As owner of one of the most identifiable singing voices of all time, Ronnie Spector has gone from leading the best and the baddest of the ‘60s girl groups, The Ronettes, to working with artists like Springsteen. The “original bad girl” plays a rare Clearwater show this weekend, and talked about her past as a battered woman, singing in grandma’s lobby and more with us before she hits the stage.
Ronnie Spector, Sat. Feb. 2, 8 p.m. $36.50 & up. Capitol Theatre, 405 Cleveland St., Clearwater. rutheckerdhall.com.
Frankie Lymon was a big influence on you. What did it feel like the first time a vocalist came to you and told you that you’d been a huge influence on them?
It's happened a lot over the years, it's always a compliment, but really, I never pay any attention to it. Brian Wilson, Springsteen, Patti Smith and so on, they all couldn't have been nicer. But honestly I never really got it. To me Frankie Lymon was it, the greatest singer of all time. And I was inspired by Frankie, so I was just a female Frankie, no big deal. One time, I sort of got it was around 1987. I ended up backstage at Jones Beach Theatre in New York with the Beach Boys. And we were harmonizing to “I Can Hear Music,” the song I recorded that they covered. Carl Wilson is playing the acoustic guitar, and let me tell you, those guys were singing like angels, they could harmonize. And Mike Love turned to me and said, "I remember seeing you at the Cow Palace in San Francisco in 1964, and you were wearing those blue dresses and you did this. Then Carl said something too, and I was stunned. But I got it, at that moment it made sense, ‘cause I recalled that show vividly, and what happened that night.
You have one of the most distinctive and recognizable singing voices of all time. When did it become apparent to you that you had your own personal and unique vocal sound?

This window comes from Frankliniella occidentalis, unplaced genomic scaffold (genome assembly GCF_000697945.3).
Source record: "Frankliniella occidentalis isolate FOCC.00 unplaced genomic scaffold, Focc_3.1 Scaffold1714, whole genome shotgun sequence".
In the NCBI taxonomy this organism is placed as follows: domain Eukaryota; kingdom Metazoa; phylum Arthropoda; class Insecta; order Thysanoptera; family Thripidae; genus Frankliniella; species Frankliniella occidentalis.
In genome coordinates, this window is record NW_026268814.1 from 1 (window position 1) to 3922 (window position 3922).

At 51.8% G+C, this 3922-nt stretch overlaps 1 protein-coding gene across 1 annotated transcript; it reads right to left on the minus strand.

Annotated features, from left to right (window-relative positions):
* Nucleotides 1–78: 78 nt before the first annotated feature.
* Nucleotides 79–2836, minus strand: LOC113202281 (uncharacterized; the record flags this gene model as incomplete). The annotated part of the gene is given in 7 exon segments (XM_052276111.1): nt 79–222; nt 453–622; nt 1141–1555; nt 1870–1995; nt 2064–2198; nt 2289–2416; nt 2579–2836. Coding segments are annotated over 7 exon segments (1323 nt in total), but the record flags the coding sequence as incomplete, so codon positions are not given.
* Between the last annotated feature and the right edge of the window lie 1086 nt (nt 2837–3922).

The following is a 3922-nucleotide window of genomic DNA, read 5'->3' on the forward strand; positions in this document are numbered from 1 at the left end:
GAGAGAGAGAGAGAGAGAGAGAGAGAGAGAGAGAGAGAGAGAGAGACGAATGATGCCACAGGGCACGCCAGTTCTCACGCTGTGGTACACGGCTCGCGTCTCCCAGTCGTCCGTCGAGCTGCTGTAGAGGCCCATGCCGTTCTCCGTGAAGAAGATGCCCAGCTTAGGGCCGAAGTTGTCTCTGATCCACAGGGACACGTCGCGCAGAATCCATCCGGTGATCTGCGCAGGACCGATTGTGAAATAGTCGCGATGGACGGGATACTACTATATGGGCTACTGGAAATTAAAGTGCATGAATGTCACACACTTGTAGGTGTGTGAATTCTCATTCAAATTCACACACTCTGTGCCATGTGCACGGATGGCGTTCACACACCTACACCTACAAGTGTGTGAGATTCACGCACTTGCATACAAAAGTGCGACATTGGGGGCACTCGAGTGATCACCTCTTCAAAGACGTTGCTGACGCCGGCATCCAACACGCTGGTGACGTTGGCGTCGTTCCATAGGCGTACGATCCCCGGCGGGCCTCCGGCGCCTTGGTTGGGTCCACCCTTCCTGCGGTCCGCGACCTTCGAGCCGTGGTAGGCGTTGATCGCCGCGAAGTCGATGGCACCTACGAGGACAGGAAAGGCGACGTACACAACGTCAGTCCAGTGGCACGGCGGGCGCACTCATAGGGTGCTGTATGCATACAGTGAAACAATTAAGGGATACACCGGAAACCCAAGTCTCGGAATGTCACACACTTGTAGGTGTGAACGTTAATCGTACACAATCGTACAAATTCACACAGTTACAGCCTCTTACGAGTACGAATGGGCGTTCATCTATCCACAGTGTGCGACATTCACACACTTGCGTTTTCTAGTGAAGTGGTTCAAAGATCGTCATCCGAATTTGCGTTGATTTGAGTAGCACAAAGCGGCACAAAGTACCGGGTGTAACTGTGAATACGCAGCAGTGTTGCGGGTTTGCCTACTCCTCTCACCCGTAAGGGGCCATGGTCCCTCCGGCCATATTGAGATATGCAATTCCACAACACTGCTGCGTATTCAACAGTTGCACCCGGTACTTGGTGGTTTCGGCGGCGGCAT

I was about seven or eight years old, I'd sing while my cousins backed me up in the lobby at my grandma's apartment building. It was one of those pre-war buildings that had a tiled lobby, and it made for this incredible echo. I didn't think it was special, but I could hear myself, and I thought, "Wow, I can do this."
The songs and the music of the girl group era are timeless. What do you think it is that helps it sustain and why do you think it still means so much to so many people?
Each passing year we got more removed from where we were in the beginning of the ‘60s, or for that matter the end of the '60s. Back then there was hope, you really thought you could make a difference in the world. I don't think people believe that anymore. They know the politicians aren't out for the people, they're out for themselves. We have lost all of our innocence, and that's a shame. I think the girl groups remind people of a simpler time, when people spoke to each other, and weren't looking at their phone for most of the day. Honesty and innocence were a big part of the girl groups.
You’ve worked with so many fantastic musicians and artists throughout your career. What’s your reaction when you hear people like Brian Wilson, Bruce Springsteen and the late Joey Ramone talk about what big fans of yours they are?
It did help me. As a battered woman, your self-esteem is very low. When your spouse tells you over and over that you're nothing without him, and you'll never be anything, that you are a loser, and so on, your confidence is shaken. Although I didn’t really pay that much attention to what other people said about me, it really helped my confidence, even if I didn’t know it at the time. Or in Bruce's case, he gave me the opportunity to go out and do what I love to do, perform live with him and the E Street Band. That really was the beginning of a long, hard climb back for me, the start of reclaiming my identity. All of the love from other musicians and artists have helped me reach this point in my life, where I am still here doing what I love to do, singing rock and roll.